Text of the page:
The World's Most Powerful Magnet Is Ready to Meet ITER Fusion Reactor
The world's most powerful magnet is about to meet the world's largest experimental fusion facility.
General Atomics, an American energy and defense company, is preparing to ship the first module of the Central Solenoid, the world's most powerful magnet. It will become a vital component of ITER, which is a machine that replicates the Sun's fusion power and is one of the most ambitious energy projects ever attempted.
The project ITER is being built in southern France by 35 partner countries including China, the E.U, India, Japan, Korea, Russia, and the U.S.Its mission is to demonstrate that energy from hydrogen fusion can be created and managed and that the materials needed to power societies with hydrogen fusion in a carbon-free, safe, and cost-effective way are readily abundant.
Much like everything else, ITER's construction was hampered by the COVID-19 pandemic, but despite that, it is almost 75 percent complete. Massive one-of-a-kind components have started to arrive in France from three continents during these last 15 months, and when assembled together, they will form the ITER Tokamak, a "sun on earth", which will demonstrate fusion at an industrial scale. Huge magnets are needed to contain the plasma in the “tokamak”, which is a vacuum-chambered fusion device.
The biggest of ITER's magnets, the Central Solenoid, will be made up of six modules and is one of the major U.S. contributions to ITER. It will be 59 feet (18 meters) tall, 14 feet (4.25 meters) wide, and weigh a thousand tons when fully built. The magnet will be used to generate a powerful current in the ITER plasma, assisting in shaping and controlling the fusion reaction during extended pulses.
Central Solenoid is a force to reckon with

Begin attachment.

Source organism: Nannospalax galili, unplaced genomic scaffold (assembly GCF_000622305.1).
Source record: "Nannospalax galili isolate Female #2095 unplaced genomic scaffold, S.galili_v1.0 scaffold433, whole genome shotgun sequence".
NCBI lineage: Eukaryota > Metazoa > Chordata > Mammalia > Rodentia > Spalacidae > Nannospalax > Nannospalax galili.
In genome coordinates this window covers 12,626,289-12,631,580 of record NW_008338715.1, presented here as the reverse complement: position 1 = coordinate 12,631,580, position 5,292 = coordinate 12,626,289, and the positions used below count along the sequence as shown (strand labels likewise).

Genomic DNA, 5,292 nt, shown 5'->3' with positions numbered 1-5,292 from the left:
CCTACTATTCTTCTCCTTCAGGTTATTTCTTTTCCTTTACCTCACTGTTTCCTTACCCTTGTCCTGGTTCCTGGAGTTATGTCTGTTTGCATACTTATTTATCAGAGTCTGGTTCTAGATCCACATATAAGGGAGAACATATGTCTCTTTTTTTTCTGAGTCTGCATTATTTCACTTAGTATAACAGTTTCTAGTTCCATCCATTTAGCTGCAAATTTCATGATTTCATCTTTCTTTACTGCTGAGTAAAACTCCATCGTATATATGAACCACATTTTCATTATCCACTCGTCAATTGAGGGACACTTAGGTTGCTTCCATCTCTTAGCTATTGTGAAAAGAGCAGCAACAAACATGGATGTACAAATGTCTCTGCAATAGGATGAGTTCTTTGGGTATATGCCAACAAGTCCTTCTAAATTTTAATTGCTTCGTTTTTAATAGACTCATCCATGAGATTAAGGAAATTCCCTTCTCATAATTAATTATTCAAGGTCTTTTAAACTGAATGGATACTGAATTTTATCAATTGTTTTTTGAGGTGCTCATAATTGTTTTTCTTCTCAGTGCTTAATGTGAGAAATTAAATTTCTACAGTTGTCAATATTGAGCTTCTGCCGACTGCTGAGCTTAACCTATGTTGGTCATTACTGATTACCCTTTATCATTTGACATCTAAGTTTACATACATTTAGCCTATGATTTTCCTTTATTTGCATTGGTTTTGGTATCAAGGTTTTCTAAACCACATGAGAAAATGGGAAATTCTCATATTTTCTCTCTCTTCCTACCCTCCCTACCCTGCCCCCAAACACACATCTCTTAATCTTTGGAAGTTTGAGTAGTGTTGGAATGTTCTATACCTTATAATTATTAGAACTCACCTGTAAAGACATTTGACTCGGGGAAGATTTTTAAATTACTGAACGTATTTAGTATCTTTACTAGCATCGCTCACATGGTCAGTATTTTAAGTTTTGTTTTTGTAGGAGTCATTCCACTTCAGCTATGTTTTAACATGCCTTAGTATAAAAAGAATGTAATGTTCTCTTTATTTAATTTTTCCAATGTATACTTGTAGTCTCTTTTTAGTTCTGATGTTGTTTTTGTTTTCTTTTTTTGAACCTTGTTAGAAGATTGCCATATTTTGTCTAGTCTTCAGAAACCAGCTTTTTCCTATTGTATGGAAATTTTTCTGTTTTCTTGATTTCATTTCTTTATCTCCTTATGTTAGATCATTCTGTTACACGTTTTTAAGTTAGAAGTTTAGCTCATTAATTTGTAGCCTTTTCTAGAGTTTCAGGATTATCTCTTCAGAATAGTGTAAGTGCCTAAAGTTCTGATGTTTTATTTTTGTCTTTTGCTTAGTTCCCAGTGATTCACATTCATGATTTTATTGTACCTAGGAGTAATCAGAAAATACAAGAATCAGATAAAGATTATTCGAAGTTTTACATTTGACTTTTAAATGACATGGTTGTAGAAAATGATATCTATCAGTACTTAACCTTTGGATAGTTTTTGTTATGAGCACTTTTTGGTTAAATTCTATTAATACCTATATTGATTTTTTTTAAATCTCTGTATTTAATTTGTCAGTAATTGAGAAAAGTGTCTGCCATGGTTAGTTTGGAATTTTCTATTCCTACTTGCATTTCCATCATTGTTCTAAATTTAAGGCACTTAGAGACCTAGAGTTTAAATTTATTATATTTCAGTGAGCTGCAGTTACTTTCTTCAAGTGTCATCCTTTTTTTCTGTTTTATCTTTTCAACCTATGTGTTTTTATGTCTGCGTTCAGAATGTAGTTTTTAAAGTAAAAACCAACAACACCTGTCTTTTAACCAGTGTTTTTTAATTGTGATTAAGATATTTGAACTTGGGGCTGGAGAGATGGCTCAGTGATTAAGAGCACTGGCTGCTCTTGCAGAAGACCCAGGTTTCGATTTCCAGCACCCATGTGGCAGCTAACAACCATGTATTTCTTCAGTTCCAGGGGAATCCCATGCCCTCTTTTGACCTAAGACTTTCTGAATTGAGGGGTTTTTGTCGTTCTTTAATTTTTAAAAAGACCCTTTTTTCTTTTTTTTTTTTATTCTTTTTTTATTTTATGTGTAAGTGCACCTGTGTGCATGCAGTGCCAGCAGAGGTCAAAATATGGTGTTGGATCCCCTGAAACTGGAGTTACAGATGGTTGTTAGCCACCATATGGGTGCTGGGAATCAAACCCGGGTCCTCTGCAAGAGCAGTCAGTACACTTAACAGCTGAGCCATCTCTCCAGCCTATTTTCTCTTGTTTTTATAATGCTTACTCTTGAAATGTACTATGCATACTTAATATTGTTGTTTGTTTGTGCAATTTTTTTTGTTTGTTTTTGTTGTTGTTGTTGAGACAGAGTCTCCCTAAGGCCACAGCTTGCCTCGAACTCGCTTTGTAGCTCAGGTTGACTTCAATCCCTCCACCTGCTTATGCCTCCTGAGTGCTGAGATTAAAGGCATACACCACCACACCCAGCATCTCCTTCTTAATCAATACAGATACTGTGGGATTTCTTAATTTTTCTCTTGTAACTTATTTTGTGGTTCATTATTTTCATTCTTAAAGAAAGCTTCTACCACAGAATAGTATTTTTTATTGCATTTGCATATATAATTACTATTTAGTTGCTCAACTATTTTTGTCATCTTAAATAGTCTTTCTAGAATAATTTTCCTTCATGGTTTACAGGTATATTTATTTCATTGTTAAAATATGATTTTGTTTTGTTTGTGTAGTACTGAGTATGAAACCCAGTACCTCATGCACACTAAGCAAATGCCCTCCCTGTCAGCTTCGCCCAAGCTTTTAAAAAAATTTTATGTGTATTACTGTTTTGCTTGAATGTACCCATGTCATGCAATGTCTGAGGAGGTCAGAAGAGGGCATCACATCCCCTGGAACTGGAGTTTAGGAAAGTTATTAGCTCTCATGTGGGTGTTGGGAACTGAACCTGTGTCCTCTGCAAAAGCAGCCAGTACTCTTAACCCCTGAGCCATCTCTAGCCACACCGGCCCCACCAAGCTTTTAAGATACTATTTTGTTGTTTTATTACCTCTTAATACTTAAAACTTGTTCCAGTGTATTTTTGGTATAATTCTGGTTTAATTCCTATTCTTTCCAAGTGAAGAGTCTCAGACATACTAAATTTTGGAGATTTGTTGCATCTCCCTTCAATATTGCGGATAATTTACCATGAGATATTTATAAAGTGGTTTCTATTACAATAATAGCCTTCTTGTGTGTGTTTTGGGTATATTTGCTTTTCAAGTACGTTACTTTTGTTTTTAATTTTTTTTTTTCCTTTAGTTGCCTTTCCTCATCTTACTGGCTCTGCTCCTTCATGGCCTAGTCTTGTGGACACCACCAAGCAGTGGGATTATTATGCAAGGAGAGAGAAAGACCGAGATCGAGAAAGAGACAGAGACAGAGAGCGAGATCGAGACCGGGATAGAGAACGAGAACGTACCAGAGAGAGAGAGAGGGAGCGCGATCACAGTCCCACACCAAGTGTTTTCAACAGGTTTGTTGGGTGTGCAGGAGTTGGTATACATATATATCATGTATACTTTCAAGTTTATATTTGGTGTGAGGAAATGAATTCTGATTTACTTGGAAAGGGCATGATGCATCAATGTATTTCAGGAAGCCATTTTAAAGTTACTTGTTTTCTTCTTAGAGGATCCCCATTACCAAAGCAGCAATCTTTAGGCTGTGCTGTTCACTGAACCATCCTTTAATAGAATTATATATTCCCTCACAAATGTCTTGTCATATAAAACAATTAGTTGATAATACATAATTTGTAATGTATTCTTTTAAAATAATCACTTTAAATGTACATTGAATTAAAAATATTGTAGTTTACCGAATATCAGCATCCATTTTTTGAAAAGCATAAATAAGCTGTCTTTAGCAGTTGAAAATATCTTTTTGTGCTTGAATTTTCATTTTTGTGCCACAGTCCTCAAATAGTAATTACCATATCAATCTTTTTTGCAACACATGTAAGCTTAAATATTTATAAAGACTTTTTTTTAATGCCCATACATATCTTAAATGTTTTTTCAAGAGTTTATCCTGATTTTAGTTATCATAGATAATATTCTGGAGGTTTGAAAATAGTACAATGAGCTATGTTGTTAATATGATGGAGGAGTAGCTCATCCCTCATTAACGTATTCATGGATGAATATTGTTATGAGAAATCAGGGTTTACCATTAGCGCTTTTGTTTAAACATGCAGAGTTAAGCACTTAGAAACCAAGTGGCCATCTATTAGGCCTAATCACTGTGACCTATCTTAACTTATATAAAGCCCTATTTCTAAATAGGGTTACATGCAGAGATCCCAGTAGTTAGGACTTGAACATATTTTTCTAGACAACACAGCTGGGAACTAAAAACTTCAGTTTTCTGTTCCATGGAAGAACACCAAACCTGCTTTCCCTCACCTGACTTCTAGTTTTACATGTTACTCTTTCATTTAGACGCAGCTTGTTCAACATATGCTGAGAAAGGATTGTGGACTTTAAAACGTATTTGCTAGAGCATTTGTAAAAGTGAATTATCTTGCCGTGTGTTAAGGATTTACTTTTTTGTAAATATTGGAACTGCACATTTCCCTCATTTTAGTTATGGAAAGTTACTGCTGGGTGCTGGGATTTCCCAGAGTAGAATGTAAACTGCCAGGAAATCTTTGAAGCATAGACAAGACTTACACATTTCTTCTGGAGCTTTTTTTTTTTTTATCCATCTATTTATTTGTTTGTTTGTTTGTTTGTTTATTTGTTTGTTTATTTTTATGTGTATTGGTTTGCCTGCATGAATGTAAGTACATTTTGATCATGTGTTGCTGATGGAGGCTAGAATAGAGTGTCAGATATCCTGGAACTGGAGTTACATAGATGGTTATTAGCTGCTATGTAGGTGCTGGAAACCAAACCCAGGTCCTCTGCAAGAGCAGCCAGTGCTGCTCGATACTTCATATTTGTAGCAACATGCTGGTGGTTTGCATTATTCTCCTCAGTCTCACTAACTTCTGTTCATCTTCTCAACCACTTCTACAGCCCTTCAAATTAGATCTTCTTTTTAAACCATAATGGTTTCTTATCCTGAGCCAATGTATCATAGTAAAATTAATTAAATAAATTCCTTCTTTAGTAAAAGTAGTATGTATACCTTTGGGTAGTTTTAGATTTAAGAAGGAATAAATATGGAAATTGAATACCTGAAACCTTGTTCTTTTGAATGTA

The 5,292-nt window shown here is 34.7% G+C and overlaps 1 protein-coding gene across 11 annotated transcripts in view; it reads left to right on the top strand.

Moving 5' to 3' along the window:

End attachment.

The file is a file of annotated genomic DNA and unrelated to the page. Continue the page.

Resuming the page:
Its magnetic force is powerful enough to lift an aircraft carrier 6 feet (2 meters) into the air, and at its core, it will have a magnetic field strength of 13 Tesla, which is approximately 280,000 times greater than the Earth's magnetic field. Moreover, the Central Solenoid's support structures will have to endure forces comparable to double the thrust of a space shuttle lift-off.
General Atomics completed final testing of the first Central Solenoid module earlier this year, and it will be put into a special heavy transport truck this week for shipment to Houston, where it will be loaded onto a ship headed to southern France, signaling the start of something exciting.
"Delivery of the first ITER Central Solenoid module is an exciting milestone for the demonstration of fusion energy and also a terrific achievement of U.S. capacity to build very large, high-field, high-energy superconducting magnets," said Dr. Michael Mauel of Columbia University, in a press release. "GA's success in building, testing, and delivering high-field superconducting magnets for fusion energy is a high-tech breakthrough for the U.S. and gives confidence in realizing fusion power in the future."
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